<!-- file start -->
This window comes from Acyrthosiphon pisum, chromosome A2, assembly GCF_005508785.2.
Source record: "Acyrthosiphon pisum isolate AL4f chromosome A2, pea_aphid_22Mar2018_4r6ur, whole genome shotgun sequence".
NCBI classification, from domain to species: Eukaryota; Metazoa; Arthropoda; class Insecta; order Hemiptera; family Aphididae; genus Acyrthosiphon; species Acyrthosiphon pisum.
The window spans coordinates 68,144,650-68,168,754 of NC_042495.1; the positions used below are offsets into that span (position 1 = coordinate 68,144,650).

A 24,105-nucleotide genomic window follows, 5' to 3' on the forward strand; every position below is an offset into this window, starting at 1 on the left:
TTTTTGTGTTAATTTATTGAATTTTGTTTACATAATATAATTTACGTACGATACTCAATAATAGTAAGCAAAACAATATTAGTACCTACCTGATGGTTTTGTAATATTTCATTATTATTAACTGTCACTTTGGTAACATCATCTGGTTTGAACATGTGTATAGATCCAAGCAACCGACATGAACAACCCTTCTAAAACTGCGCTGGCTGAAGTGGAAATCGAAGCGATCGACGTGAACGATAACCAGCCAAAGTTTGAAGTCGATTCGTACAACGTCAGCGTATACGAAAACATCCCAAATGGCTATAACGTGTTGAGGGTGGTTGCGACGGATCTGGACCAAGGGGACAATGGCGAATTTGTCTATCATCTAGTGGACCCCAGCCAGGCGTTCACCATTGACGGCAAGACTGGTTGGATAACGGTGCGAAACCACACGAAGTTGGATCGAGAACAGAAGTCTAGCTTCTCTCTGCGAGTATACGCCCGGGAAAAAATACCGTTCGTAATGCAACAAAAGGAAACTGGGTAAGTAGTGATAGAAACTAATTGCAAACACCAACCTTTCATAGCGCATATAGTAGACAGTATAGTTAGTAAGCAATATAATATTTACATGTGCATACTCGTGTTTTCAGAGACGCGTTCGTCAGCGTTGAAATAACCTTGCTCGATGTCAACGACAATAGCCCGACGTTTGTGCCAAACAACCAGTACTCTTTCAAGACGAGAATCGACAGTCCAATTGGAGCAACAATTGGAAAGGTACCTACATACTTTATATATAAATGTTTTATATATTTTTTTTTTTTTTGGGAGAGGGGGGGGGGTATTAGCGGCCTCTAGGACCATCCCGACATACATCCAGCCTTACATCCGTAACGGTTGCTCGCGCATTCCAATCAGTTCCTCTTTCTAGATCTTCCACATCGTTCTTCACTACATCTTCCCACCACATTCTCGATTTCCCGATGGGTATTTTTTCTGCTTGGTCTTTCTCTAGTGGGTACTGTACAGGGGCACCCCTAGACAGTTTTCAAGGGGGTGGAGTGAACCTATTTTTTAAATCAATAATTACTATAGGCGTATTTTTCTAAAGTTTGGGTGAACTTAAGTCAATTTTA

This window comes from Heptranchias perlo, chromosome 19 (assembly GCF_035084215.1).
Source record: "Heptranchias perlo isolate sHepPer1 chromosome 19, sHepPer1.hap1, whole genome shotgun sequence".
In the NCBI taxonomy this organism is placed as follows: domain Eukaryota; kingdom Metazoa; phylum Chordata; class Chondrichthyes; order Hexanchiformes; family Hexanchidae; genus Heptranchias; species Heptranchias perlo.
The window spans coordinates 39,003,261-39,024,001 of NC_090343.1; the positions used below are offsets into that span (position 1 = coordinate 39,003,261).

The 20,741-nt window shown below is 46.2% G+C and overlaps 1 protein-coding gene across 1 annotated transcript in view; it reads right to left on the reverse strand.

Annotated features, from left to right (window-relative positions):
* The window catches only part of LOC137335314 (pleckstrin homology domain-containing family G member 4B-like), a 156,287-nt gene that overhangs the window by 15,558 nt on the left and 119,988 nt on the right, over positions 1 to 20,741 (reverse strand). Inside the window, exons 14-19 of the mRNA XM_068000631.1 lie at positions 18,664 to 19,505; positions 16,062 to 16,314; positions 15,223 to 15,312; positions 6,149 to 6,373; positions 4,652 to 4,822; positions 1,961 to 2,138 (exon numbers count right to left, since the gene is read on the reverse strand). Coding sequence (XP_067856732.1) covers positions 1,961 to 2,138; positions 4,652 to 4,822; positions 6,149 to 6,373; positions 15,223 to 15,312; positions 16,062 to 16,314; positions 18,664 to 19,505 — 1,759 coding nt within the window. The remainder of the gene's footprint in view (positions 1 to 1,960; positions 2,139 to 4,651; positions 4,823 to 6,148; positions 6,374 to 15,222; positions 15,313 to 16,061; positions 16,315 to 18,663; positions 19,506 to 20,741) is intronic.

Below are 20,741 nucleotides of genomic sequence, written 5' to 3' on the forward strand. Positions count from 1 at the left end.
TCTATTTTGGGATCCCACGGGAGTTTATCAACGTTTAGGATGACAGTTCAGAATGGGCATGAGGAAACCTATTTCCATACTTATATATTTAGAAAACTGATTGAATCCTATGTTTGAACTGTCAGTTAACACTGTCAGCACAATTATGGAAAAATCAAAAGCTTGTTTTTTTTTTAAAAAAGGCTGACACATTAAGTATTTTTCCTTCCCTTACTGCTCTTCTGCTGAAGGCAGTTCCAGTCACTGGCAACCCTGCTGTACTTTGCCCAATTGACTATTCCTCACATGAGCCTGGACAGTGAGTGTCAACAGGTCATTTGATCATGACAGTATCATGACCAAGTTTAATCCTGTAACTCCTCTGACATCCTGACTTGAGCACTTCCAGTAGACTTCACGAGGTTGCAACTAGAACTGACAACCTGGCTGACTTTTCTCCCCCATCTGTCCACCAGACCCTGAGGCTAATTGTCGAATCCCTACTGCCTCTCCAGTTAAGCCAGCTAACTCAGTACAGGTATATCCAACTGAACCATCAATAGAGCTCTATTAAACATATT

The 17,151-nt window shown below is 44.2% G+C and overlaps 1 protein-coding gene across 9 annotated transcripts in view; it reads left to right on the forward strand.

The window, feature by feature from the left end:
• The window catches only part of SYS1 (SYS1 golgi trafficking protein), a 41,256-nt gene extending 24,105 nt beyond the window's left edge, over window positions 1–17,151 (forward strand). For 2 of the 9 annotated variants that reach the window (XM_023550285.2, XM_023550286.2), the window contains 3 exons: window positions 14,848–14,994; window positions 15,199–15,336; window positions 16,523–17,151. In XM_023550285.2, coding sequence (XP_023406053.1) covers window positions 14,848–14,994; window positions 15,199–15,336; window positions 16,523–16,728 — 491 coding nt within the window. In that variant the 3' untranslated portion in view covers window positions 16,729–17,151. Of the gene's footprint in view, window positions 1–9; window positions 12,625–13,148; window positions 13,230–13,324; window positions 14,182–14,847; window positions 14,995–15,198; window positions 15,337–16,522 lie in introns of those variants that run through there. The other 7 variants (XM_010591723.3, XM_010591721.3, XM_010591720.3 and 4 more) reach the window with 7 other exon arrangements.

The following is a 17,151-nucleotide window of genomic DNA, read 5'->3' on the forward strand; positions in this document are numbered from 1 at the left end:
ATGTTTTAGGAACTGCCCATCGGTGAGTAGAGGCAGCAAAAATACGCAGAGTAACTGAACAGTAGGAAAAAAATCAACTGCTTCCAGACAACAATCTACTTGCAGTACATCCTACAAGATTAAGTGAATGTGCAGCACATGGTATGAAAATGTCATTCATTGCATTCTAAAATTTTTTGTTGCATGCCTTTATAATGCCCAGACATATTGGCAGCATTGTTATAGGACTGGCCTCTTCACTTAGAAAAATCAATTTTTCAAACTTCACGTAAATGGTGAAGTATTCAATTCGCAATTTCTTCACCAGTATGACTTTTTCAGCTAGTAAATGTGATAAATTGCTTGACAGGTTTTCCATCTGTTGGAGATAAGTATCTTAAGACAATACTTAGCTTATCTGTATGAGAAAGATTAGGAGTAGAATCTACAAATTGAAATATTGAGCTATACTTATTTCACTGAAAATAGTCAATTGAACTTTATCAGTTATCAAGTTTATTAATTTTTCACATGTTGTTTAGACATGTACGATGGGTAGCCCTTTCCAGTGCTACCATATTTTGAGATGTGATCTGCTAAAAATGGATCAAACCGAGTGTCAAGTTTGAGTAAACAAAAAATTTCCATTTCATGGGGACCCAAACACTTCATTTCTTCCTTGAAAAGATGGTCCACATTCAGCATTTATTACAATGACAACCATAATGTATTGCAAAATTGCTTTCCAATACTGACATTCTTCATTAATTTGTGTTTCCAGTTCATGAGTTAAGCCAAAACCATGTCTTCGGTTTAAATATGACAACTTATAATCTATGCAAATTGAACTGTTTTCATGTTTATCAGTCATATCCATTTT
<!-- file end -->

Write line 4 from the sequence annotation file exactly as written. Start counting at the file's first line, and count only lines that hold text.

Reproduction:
The window spans coordinates 68,144,650-68,168,754 of NC_042495.1; the positions used below are offsets into that span (position 1 = coordinate 68,144,650).